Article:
Above: Katie Curran used a float-and-fly rig to catch this small pond pickerel on Sunday.
We’re approaching that dreaded part of the season, Fishing Limbo, when ponds are skimmed over, but the ice is still to thin to fish on. Fortunately, the larger ponds are still open enough to allow fishing, and the mild temperatures (and even rain) in the forecast will likely reopen the smaller skimmed over ponds for the weekend.
On the small ponds this time of year, you can expect to find pickerel and yellow perch feeding well. Winter can be a great time to fish for largemouth bass as well, but often requires a slower presentation. Suspending jerkbaits are a go-to for winter fishing, but this season, I’ve been using the float-and-fly rig as well, and have had pretty good success. This rig uses a small hair jig suspended under a float, and is very effective at fooling bass and pickerel in cold water.
And live shiners are almost always certain to provide some action. Most of the shops have them in stock this time of year, but it’s worth calling ahead to make sure.
The larger Kettle Ponds, like Mashpee-Wakeby, Peter’s, Big Cliff, Long Pond in Plymouth have been open all along, and the trout fishing has been very good. While there wasn’t much chatter from the shops this week, the crew at Red Top said the current intel from their customers suggests that for the best odds of catching tout, you’ll want to fish bait. Nightcrawlers and shiners are out-performing lures by a considerable margin right now for the trout. That jives with what I’ve been seeing on the trout ponds – that is to say that I have not caught a single trout in 2021 over three trips while throwing artificial lures. With a three-day weekend coming up, it feels like the perfect time to cast out some bait, prop my rod in a forked stick, and enjoy the mild winter weather.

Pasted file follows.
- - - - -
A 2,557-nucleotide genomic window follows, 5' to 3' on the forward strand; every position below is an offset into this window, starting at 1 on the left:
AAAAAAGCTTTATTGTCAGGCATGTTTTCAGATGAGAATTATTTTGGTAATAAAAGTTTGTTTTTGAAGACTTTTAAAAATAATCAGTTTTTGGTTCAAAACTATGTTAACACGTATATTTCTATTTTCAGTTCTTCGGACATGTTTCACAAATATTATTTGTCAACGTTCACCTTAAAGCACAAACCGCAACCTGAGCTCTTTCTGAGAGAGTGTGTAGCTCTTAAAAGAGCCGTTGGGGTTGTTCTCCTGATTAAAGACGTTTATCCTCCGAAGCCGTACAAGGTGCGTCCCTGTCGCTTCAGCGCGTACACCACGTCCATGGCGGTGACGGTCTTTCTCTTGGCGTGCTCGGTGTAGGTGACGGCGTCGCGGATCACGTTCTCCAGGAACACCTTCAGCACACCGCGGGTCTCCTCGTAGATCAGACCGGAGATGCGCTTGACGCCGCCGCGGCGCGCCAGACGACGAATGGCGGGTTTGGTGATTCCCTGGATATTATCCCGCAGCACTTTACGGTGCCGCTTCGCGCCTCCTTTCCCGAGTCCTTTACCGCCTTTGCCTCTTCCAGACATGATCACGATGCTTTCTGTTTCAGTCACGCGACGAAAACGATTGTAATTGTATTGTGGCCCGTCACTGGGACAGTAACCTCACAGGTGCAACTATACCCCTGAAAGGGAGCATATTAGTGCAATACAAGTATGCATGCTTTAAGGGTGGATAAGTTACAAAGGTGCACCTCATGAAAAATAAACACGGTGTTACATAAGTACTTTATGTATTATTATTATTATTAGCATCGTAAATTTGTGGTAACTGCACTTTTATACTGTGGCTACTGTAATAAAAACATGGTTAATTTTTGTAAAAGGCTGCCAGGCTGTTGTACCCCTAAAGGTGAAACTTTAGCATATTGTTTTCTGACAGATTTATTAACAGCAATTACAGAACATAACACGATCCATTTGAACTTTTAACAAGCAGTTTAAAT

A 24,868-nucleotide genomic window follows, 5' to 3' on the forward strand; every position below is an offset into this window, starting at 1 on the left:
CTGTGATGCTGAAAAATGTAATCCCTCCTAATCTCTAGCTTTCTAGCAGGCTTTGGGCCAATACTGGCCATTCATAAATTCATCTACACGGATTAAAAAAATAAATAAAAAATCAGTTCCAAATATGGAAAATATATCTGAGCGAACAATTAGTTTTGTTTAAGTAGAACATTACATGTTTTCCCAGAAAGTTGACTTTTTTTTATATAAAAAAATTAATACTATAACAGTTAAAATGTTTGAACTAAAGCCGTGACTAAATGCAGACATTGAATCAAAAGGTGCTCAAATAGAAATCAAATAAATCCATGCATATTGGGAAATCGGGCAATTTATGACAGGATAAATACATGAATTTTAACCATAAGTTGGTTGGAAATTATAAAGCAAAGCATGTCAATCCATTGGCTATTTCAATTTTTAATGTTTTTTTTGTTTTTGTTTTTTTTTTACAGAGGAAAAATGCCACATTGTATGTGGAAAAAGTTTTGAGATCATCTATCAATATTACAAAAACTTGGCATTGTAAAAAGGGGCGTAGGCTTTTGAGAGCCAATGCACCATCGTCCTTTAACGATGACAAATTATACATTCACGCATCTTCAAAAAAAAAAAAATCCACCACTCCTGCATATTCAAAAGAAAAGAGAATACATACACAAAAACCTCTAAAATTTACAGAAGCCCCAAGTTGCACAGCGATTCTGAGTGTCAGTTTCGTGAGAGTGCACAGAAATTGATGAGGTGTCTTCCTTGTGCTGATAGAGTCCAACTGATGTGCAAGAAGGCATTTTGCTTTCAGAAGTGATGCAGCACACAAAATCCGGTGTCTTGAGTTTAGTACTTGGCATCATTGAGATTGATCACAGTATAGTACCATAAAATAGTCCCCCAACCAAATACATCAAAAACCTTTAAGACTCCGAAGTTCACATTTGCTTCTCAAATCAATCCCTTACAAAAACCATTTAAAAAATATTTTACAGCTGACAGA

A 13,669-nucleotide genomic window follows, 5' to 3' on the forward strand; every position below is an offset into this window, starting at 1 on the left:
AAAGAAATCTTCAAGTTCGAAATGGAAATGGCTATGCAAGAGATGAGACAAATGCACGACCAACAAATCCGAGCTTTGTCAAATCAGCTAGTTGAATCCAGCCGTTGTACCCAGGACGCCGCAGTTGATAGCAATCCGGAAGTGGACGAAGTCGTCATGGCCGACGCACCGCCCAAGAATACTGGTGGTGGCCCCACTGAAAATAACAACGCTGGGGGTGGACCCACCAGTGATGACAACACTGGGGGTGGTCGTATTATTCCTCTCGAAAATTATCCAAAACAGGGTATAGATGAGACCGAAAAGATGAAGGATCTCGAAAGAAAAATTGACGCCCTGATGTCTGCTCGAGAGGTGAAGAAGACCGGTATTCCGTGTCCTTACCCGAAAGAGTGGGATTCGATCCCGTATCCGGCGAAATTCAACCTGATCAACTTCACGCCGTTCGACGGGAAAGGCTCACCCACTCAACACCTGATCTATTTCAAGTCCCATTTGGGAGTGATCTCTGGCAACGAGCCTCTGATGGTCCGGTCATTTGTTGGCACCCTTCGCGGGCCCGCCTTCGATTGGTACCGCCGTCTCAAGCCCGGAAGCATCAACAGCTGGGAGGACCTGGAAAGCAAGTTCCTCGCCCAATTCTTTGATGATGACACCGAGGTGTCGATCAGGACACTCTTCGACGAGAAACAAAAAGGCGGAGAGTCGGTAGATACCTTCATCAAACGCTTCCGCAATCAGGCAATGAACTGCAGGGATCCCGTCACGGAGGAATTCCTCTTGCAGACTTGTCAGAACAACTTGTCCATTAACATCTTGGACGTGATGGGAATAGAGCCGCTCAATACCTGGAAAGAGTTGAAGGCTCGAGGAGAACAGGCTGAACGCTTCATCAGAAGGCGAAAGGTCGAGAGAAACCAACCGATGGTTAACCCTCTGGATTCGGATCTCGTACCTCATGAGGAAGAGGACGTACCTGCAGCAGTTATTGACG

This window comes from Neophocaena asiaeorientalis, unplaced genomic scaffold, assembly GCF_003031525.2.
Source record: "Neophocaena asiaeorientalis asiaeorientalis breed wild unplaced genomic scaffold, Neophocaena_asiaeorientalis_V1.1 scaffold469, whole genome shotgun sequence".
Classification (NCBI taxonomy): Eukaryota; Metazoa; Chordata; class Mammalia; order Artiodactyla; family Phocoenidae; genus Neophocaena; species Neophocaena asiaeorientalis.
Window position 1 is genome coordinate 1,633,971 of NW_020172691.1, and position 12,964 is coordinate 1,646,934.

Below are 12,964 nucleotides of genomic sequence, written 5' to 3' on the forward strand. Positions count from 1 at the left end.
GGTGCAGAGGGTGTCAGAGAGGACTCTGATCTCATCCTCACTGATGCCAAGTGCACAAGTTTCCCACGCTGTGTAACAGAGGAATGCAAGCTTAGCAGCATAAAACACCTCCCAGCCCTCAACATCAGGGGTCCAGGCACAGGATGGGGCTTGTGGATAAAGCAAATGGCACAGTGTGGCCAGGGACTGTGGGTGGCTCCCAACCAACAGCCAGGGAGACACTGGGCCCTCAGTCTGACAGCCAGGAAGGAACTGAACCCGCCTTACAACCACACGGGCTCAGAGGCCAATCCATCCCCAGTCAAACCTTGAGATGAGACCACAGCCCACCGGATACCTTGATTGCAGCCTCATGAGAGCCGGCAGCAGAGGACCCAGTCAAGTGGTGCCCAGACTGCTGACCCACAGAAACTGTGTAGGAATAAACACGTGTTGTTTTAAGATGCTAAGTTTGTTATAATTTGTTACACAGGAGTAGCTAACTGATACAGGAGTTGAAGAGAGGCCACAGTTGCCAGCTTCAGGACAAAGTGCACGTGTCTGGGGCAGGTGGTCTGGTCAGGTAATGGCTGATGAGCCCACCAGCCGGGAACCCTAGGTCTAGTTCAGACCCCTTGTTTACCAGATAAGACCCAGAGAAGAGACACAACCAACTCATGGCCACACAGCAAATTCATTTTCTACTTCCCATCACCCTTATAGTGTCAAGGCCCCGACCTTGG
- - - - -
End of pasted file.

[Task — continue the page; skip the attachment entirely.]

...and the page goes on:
I’ve heard of some boats headed out for cod to Coxes Ledge from the Cape, but have not gotten word back on how they’ve been doing. For a better picture of the current cod action, check out the Connecticut/Rhode Island report.
Fishing Forecast for Cape Cod
It feels like a bait-and-wait weekend, though the milder temperatures might make the fish a bit more active, and willing to strike lures. Trout and pickerel would be my top pick, followed by bass. Shiners for the pickerel, worms for the trout, and jerk baits, float-and-fly rigs, or Ned Rigs for the bass.
If you need a dash of salt in your fishing, you could always visit the East End of the Canal where mackerel and harbor pollock occasionally move in during the winter. Sabiki rigs and small metals are the ticket. I haven’t heard any reports on whether or not there has been any action down there, but I bet you’ll find a few other anglers trying their luck.
At the very least, go do some fishing in these unseasonable temperatures, because if the Mother Nature ever makes good on these Polar Vortex threats we keep hearing from the weathermen, we might be fishing on ice before the end of the month.